June 13, 2016

The Quickest Way to Get to a Cocktail Party? Go by Hoverboard - 3 Easy Steps to Mastering it

Safety Tip: do not wear high heels while hovering

The first time I saw a hoverboard, I was thinking to myself that it looked so silly and I couldn't imagine why people would ride them. That being said, my initial plan to write a post making fun of hoverboards completely changed after riding one around for a day.

Here is a peek at my journey captured via drone footage (more to come here later):



Why did I find hoverboarding helpful and fun you ask? For me, it's simply not practical to take a car to something that is just a few miles away. So while walking would take too long, and since a dress like this one is a bit too snug for a bike or a skateboard, the hoverboard was a perfect solution to an immediate requirement.

It was also really fun! For a moment, I forgot I was on a hoverboard and it felt a bit like floating or flying. This is a little terrifying for 2 reasons. 1: sometimes, to fly is to fall. 2: have you ever seen the movie "WALL·E"? I'm curious if we might forget how to walk one day. ;)

...

So yes, try it immediately and know that it does take some practice and some getting used to, so for you, I've outlined how to ride one here in a quick tutorial:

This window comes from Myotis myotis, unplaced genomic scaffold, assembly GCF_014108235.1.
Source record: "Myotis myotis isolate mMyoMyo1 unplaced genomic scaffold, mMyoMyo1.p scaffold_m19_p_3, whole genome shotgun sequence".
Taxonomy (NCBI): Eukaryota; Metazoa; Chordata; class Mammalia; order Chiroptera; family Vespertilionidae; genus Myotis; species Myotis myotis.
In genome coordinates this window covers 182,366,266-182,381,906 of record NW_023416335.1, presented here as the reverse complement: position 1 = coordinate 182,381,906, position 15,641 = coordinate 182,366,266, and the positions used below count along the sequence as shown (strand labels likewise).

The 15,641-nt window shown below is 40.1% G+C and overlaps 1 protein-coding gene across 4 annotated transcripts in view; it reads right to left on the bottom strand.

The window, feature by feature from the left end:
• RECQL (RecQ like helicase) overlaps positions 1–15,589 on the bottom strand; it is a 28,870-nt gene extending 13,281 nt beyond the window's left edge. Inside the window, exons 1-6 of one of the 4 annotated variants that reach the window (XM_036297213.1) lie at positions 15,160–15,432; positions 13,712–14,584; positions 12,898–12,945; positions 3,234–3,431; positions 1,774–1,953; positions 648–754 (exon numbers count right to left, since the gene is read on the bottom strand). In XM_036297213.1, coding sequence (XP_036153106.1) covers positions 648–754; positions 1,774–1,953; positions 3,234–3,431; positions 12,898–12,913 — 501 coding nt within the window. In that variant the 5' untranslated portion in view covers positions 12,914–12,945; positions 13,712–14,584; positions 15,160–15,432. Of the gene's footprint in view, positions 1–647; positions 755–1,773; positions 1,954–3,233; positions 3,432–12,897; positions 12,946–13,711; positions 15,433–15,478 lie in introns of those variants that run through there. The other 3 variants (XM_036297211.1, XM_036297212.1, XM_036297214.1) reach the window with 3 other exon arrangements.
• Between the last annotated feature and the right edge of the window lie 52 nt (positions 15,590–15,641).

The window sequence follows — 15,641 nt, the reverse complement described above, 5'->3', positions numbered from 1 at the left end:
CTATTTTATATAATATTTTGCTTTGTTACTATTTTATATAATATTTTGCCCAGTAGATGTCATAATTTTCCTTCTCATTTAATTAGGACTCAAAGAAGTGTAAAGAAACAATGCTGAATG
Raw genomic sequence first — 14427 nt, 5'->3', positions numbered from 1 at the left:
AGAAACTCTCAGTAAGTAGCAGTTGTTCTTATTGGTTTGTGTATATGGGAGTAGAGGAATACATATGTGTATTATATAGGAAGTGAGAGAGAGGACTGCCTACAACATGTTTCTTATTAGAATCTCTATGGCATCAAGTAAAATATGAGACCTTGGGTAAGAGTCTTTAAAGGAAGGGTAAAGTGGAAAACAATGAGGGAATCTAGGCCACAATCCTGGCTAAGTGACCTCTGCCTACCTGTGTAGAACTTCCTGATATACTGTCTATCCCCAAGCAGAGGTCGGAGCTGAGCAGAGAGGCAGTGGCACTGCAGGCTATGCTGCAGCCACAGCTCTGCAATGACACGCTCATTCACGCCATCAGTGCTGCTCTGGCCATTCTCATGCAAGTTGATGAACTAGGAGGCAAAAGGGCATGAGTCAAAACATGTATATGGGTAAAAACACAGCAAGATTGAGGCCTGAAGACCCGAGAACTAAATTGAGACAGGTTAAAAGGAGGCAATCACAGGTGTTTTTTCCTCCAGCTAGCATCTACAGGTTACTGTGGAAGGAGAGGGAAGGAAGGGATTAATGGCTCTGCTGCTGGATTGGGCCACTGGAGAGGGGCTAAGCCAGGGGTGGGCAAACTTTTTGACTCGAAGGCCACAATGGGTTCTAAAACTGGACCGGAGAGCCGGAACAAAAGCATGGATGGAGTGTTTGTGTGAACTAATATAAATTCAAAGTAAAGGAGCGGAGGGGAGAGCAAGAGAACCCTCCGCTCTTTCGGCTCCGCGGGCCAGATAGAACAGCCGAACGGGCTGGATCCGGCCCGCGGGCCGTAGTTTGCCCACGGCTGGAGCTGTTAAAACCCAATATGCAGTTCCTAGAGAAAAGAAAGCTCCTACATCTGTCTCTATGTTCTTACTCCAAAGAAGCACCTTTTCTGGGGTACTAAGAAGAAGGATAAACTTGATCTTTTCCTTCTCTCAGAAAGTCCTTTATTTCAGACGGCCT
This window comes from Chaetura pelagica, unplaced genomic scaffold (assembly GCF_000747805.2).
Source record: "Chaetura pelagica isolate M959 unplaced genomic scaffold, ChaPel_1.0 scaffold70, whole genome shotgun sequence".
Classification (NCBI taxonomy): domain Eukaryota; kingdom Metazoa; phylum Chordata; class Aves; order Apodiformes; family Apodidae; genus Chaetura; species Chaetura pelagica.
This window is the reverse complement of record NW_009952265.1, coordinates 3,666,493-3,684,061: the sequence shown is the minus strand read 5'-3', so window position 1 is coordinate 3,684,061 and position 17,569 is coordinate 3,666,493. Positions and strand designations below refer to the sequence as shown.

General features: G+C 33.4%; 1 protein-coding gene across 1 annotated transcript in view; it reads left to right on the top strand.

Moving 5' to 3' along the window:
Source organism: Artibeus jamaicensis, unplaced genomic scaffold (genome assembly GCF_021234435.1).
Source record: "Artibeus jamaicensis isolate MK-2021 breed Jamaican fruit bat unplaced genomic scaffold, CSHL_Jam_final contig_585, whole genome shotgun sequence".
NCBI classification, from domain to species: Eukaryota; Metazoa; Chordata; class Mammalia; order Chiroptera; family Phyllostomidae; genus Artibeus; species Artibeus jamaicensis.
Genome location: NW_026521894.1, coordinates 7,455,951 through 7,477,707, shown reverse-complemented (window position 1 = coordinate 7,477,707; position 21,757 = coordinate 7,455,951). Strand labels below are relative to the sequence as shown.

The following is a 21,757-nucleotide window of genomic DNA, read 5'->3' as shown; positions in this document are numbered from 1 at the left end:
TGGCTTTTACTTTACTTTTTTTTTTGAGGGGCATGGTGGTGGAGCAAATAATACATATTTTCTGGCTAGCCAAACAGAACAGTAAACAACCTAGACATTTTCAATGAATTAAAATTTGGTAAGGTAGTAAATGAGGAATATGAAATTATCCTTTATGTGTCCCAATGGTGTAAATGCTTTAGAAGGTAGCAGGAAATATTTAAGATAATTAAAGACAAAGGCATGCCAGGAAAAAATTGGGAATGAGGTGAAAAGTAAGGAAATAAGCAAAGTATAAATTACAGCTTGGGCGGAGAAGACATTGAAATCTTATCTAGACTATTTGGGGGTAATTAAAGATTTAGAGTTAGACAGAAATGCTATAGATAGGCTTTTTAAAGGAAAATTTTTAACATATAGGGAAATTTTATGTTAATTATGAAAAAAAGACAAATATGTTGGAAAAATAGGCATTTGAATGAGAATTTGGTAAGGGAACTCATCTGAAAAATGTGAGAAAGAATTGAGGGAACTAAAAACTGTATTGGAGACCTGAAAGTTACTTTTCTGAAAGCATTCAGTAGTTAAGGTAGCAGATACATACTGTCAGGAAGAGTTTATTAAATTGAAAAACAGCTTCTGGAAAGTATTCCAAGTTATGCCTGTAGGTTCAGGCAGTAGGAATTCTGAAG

Step 1: 

Get situated. This is a hands-free machine which is really nice, but once you're on you need to focus. So purse strap should be secure, heels firmly grasped or safely hung behind one shoulder.


Get situated.


Step 2: 

Imagine you're about to walk up a flight of stairs. You don't think the stairs will move away from you right? In order to master this board, you have to become a bit fearless - this mental trick will help.

Step on quickly! No fear. 

Step 3: 

Lean slightly forward, always looking ahead. 

Don't look at the ground, look ahead at where you want to be.

So thats it! Easy as pie. Now stand up, relax, and always be punctual for those expecting you to show up on time.

XO -Julia



Thanks for reading! All photos taken by photographer and engineer Giuseppe Ottaviano.
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